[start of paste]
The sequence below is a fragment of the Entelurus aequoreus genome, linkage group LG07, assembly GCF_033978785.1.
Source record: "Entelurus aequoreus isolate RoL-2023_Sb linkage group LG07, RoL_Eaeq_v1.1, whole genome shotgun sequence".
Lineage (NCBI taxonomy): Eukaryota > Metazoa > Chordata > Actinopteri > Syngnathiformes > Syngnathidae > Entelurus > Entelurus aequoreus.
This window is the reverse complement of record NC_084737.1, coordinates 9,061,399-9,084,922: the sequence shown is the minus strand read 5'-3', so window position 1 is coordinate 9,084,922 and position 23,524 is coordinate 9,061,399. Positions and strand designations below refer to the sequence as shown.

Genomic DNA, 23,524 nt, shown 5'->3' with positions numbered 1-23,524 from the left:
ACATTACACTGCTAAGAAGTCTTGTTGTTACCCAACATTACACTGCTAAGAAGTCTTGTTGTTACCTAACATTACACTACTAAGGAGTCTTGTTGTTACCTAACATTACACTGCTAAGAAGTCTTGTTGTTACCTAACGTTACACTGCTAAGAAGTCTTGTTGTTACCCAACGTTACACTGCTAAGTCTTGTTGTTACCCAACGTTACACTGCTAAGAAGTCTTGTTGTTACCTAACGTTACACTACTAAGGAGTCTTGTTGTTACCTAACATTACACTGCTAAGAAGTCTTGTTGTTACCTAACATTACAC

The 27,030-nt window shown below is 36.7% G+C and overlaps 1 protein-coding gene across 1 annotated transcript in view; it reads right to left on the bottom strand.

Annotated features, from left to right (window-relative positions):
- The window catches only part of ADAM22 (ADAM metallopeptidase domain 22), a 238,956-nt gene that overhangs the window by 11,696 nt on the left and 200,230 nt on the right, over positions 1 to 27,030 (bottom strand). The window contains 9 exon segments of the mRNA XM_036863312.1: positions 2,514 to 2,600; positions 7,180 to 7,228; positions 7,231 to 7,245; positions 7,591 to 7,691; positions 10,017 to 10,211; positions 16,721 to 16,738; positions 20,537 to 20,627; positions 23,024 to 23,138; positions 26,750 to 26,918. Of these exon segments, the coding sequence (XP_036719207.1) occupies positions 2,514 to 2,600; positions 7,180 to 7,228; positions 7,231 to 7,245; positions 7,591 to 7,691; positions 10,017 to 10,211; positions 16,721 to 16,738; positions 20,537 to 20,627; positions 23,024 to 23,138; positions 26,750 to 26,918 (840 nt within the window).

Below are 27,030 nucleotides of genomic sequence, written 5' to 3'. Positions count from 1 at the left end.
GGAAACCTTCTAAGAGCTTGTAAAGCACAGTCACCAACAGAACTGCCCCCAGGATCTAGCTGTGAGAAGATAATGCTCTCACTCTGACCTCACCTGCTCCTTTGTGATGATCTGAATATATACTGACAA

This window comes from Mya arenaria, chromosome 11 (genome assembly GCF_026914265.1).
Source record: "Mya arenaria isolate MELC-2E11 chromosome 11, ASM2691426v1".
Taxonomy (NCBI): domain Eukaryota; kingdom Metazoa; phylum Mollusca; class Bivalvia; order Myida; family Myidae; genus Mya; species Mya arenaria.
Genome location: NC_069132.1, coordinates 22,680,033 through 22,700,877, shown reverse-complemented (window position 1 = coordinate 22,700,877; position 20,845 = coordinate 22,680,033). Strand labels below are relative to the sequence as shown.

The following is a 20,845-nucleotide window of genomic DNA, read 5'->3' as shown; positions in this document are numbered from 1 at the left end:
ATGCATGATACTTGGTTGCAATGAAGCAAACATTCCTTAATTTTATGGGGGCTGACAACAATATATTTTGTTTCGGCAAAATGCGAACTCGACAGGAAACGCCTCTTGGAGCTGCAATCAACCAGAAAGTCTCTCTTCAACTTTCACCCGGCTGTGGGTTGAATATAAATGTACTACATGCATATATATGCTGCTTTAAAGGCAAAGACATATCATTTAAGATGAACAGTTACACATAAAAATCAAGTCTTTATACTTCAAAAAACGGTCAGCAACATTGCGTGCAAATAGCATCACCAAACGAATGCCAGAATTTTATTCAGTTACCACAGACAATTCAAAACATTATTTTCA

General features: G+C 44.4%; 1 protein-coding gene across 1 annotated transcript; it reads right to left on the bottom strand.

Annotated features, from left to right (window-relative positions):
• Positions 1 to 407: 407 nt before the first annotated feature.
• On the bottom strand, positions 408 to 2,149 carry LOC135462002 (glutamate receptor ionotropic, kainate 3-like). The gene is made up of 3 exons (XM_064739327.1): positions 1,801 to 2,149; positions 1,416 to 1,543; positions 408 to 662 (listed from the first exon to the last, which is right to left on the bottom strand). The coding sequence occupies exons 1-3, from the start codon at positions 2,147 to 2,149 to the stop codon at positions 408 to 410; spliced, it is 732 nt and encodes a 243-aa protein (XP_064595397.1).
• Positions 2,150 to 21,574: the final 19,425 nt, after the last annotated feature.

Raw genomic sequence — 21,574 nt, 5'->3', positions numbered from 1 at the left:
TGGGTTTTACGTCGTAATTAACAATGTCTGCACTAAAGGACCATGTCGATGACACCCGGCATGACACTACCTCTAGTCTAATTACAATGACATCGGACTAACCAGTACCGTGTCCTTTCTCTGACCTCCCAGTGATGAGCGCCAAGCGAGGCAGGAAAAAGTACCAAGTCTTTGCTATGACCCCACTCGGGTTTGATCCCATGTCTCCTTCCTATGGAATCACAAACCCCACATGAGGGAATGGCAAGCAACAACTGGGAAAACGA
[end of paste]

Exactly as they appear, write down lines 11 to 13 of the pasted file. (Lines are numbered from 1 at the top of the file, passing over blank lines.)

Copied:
GGAAACCTTCTAAGAGCTTGTAAAGCACAGTCACCAACAGAACTGCCCCCAGGATCTAGCTGTGAGAAGATAATGCTCTCACTCTGACCTCACCTGCTCCTTTGTGATGATCTGAATATATACTGACAA

This window comes from Mya arenaria, chromosome 11 (genome assembly GCF_026914265.1).
Source record: "Mya arenaria isolate MELC-2E11 chromosome 11, ASM2691426v1".